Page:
When buying online, also bear in mind that there’s no such thing as bonsai seeds. Many misinformed and disreputable vendors will sell tree seeds that are labeled as “bonsai” for marketing purposes. It is best to avoid these seeds. Vendors who do not know enough information about the tree seeds tend to defraud their customers just for a markup.

Where to Get Pine Seeds to Grow Bonsai Pine Trees

To start growing a bonsai pine tree from seed, you need to collect large slightly green, or brown cones during fall. Choose cones that are closed because open cones mean that seeds were probably been released. Pine trees that have plenty of cones tend to have more viable seeds. Just lay the pine cones a room temperature in an open box. When they are dry, the pine cones will open and then will be releasing their seeds. You can place the box somewhere hot (between 104 and 113 degrees Fahrenheit) if they don’t open until they eventually do. You can use tweezers for removing any remaining seeds inside the pine cones.

To improve the odds of germination, you can stratify the seeds. To do this, you can mix them with sand or moist peat, then put them in a clear plastic bag. Refrigerate for 3 to 7 weeks. If the tree seeds germinate while kept in the refrigerator, immediately sow them. Sow the tree seeds in 3-inch containers or pots, providing a bottom heat of around 60 degrees. You can transplant the seedlings outdoors into larger containers or pots during spring, 6 to 8 weeks after they germinate and when they are about 2 inches tall. Read More: How To Care For A Sick Bonsai Tree


Tree seeds can be found in your local area. They are obtained in the fruits of trees, and tree parts like the pine cones.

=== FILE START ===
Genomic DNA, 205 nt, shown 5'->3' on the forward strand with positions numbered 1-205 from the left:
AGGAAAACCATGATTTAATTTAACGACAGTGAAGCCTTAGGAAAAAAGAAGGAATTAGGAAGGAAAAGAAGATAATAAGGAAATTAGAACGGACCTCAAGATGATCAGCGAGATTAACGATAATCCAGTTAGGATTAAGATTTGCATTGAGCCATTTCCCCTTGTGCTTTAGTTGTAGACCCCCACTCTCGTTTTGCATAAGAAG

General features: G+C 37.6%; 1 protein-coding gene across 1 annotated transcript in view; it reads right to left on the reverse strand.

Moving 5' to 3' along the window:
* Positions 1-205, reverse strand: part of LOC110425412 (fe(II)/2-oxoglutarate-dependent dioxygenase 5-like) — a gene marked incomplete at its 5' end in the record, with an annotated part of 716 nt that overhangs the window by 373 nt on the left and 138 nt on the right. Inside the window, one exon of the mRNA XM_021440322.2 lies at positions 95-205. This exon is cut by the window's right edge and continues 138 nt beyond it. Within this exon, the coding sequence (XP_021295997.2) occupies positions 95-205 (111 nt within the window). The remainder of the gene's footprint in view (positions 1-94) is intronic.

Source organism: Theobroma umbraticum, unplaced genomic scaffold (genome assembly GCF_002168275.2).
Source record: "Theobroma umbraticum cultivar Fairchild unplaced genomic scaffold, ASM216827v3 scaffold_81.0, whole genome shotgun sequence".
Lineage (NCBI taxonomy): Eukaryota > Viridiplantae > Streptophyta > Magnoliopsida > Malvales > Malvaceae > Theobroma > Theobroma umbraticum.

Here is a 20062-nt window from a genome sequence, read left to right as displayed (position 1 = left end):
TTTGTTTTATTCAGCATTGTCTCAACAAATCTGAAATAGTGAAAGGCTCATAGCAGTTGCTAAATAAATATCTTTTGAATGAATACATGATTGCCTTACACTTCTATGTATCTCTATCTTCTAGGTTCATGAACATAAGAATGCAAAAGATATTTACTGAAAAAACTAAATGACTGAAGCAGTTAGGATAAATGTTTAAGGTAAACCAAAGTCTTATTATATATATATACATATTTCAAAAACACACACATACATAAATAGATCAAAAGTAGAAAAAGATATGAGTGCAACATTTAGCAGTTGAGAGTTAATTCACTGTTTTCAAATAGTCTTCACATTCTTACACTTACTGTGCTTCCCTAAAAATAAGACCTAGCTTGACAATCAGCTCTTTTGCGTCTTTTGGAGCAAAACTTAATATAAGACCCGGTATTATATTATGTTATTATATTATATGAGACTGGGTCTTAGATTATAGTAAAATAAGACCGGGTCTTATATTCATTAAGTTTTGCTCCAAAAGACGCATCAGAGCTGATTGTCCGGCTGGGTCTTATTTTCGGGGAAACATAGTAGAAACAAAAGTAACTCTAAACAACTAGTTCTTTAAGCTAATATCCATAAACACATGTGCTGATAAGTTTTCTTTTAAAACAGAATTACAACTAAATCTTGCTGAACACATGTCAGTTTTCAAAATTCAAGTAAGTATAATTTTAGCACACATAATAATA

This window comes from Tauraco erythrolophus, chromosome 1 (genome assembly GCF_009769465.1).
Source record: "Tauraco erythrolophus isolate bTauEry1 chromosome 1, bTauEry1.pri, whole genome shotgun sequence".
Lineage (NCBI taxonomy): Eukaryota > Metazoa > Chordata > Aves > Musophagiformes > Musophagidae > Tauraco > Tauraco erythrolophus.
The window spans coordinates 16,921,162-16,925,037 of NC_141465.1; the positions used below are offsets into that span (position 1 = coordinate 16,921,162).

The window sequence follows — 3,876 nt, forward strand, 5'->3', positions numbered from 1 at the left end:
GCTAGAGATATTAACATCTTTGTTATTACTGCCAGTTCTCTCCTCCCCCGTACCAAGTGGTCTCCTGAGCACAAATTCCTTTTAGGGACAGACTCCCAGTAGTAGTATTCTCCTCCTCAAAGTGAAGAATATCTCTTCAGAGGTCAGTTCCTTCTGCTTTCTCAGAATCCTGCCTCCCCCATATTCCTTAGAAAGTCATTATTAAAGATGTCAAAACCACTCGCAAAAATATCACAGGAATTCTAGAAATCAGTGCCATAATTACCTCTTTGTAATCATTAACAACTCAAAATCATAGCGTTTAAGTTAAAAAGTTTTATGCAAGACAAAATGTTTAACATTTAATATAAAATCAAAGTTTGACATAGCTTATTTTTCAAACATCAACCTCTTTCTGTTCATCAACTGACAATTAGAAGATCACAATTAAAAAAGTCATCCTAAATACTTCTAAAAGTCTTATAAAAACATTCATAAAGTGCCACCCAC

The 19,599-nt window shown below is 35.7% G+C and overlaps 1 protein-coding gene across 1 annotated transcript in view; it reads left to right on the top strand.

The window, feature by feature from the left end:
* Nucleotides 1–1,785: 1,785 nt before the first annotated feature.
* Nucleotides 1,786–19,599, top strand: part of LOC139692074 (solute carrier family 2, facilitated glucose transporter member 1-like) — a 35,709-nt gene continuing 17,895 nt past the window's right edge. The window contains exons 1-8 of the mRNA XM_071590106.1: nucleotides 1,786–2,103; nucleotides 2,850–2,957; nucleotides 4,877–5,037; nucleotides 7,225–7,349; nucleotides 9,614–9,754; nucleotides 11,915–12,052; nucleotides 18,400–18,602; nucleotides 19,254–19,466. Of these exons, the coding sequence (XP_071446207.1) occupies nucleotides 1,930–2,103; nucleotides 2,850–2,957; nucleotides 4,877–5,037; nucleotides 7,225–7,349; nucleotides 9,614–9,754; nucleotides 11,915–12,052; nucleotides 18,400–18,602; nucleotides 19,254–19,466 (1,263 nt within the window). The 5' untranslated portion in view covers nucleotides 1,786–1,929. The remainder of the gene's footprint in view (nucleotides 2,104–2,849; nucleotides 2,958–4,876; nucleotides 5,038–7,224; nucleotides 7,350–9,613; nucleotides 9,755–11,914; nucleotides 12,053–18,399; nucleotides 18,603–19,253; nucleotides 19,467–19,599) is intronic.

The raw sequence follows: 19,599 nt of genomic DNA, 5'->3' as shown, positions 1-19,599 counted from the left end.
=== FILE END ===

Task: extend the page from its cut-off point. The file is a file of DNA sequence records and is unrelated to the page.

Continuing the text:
2) Types of Seeds for Bonsai

When it comes to the bonsai species you are planning to grow, it’s entirely up to you. There are basic guidelines you can follow when choosing a bonsai seed. For you to obtain the best results, it is important to buy your bonsai seed from a trusted and reputable tree dealer or nursery. There are many tree species of beautiful bonsai. Fir, pine, maple, cedar, and birch are the most common tree species used for bonsai. Most of these tree species belonging to these genera are easy to cultivate.

The easiest tree species to grow from tree seeds are maple, scots pine, black pine, larch, and beech, which are great tree species for first-timers. If you’re a first-time horticulturist, you need to stay away from tree species such as needle juniper, white pine, or hornbeam because they’re more difficult to germinate.

Once you have decided on the best tree species you want to use for your bonsai, you can shop around and find suitable vendors. The ideal choice is dealing with an arborist with brick and mortar store with friendly and knowledgeable staff. While you’re shopping, you can easily get your questions answered by the experts.

The Two Most Popular Tree Species for Bonsai

Ficus Bonsai
Juniper Bonsai

Deciduous Tree Species for Bonsai

Japanese Maple Bonsai (Acer Palmatum)
Trident Maple Bonsai (Acer buergerianum)
Dwarf Pomegranate (Punica Granatum)
  • Chinese elm Bonsai or Ulmus Parviflora
  • Japanese elm
  • Zelkova Bonsai (Japanese Elm)
  • Hornbeam and Beech (Carpinus and Fagus)
  • Wisteria Bonsai
  • Magnolia Stellata Bonsai
  • Crabapple Bonsai (Malus)
  • Oak Bonsai (Quercus)
  • Celtis Bonsai (Hackberry)
  • Jacaranda Bonsai or Jacaranda mimosifolia
  • Chinese pepper Bonsai or Zanthoxylum
  • Ginkgo Bonsai or Ginkgo biloba
  • Adenium Bonsai or Desert rose
  • Japanese winterberry Bonsai or Ilex serrata

Broadleaf evergreens

  • Privet Bonsai (Ligustrum)